The Basics, According to Bush
“We will build our defenses beyond challenge, lest weakness invite challenge. We will confront weapons of mass destruction, so that a new century is spared new horrors. The enemies of liberty and our country should make no mistake: America remains engaged in the world by history and by choice, shaping a balance of power that favors freedom. We will defend our allies and our interests. We will show purpose without arrogance. We will meet aggression and bad faith with resolve and strength.”—President George W. Bush, Jan. 20 inaugural address.
Adventures in Fantasyworld
“Initially, we [the European Union Rapid Reaction Force] would in no way want to compete with NATO. In the early years, we will be looking at things below the NATO threshold, things NATO doesn’t do, like disaster relief and evacuation of citizens. In due course, once our collective capabilities are developed and we have strategic transport, the EU should be in a position to go higher. At that point, there will have to be a critical conversation between the European Union and NATO over who takes on what.”—British Maj. Gen. Graham Messervy–Whiting, head of EU military staff, quoted in Jan. 31 London Daily Telegraph.
True South From Tariq Aziz
“Iraq was the victim of a conspiracy against its sovereignty, national interest, and Kuwait was part and parcel of the conspiracy. So Kuwait got what it deserved in 1990.”—Iraqi Deputy Prime Minister Tariq Aziz, in remarks at a Jan. 16 Baghdad news conference on 10th anniversary of start of the Gulf War.
Now That’s Cooperation
“Russia … claims to lack the financial resources to eliminate weapons of mass destruction but continues to invest scarce resources in the development of newer, more sophisticated ICBMs and other weapons. We would not want the US investment in the CTR [Cooperative Threat Reduction] program to become the means by which Russia frees up resources to finance its military modernization programs.”—Secretary of Defense Donald H. Rumsfeld, written response query propounded by the Senate Armed Services Committee before Jan. 11 confirmation hearing.
Re-Examine Your Portfolio
“A case can be made to re-examine the traditional sharing out of the [Pentagon] budget in more or less equal shares among the services. If we are really going to rely on airpower as the instrument of first and hopefully last resort, then we had better start looking at why we spend as much money as we do on ground forces.”—Jeffrey Record, a member of the faculty of the Air War College, in Jan. 8 issue of Defense Week.
Ground Forces Did Better
“It is difficult to comprehend [Record’s] comment. … [W]hile aerospace forces are excellent at responding to emergencies, they failed to prevent aggression from Korea to Vietnam, to Iraq and Yugoslavia.”—Retired USAF Maj. Earl H. “Butch” Tilford, Jr., former editor of Air University Review, now director of research at the US Army War College’s Strategic Studies Institute, in Jan. 15 letter in Defense Week responding to the comments of Record.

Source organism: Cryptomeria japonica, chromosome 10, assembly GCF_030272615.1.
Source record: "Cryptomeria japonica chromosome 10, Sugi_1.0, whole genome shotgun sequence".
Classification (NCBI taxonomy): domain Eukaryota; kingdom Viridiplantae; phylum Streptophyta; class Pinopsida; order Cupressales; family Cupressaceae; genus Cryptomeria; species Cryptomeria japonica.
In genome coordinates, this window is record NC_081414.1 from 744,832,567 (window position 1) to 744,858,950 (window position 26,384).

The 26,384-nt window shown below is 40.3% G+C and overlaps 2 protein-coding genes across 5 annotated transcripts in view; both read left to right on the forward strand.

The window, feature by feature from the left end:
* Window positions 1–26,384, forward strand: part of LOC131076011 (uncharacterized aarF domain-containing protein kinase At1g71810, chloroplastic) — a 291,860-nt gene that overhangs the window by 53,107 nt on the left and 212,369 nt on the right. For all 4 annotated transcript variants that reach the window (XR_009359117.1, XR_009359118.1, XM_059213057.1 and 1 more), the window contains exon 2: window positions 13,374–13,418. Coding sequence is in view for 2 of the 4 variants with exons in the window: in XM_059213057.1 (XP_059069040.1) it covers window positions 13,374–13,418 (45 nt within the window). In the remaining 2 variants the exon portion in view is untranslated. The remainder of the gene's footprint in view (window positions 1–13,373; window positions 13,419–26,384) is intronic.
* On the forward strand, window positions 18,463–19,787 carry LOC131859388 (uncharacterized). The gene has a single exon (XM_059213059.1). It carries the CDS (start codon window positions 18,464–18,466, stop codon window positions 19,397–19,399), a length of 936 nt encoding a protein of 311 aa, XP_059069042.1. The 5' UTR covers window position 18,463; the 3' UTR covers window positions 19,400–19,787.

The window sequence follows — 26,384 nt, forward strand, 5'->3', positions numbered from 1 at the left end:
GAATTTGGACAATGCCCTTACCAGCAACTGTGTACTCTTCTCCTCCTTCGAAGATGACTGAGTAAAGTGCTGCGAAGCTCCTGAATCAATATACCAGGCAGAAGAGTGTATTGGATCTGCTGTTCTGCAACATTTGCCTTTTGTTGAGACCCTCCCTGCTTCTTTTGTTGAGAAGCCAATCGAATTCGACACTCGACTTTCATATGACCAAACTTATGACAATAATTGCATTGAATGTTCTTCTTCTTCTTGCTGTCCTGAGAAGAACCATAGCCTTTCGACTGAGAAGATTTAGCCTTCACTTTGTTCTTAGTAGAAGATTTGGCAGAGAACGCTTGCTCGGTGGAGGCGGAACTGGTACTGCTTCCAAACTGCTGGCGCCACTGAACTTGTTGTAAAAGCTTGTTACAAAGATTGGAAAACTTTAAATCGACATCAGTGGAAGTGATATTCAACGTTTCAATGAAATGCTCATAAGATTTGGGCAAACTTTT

The Distant Mirror
“There is scarcely a [national defense] category that does not require immediate and costly improvement. The military’s situation is eerily similar to the one it faced in 1981. That year, at my first Congressional hearing as [President Reagan’s] Secretary of Defense, I was repeatedly asked, ‘What is your highest priority?’ I told the committee I had several ‘highest priorities.’ The first was to restore the morale of our forces. … The second was to restore, modernize, and improve our weapons. Once again, we must do the same for morale and weapons. Only then will we regain the strength lost by Mr. Clinton’s dangerous ‘procurement holiday.’ ”—Caspar W. Weinberger, former Secretary of Defense (1981–87), in Jan. 22 issue of Forbes.
Big Bad Wolf
“[Chinese leaders] will try to shift the blame [for new American arms sales to Taiwan], but their own behavior over the last three or four years has made it very hard for the United States to accept how the Chinese are approaching a whole set of issues. … There’ll be a big debate and a big brouhaha, and in the end, we’re going to end up with more arms sales [from the US during the Bush Administration] than the Clinton folks would have made, and there’ll be an element of risk involved. But there’s not much the Chinese can do about it. They’re going to huff and puff, but, in the final analysis, where can they go?”—Michel Oksenberg, Stanford University China expert, in Feb. 3 Los Angeles Times.
Back to the Future
“The parallels between the early struggle for airpower that led to the creation of the Air Force and the issues we face today in seeking space power are truly astounding. Today, military space is only used to support air, land, and sea warfare—essentially, the space component of information superiority. Opportunities to leverage the uniqueness of space … continue to be unfunded.”—Sen. Bob Smith (R–N.H.), in Jan. 22 Space News.
“When mankind decides we’re going to break the surly bonds of orbital pull, that’s when we will go to a separate Space Force. I don’t think we’re going to be extraorbital from a commerce standpoint for a heck of a long time unless we have some huge breakthrough in our capability with lift. And I don’t think that’s going to come for 50 years. ”—Gen. Michael E. Ryan, Air Force Chief of Staff, at a Feb. 8 aerospace conference in Washington, D.C.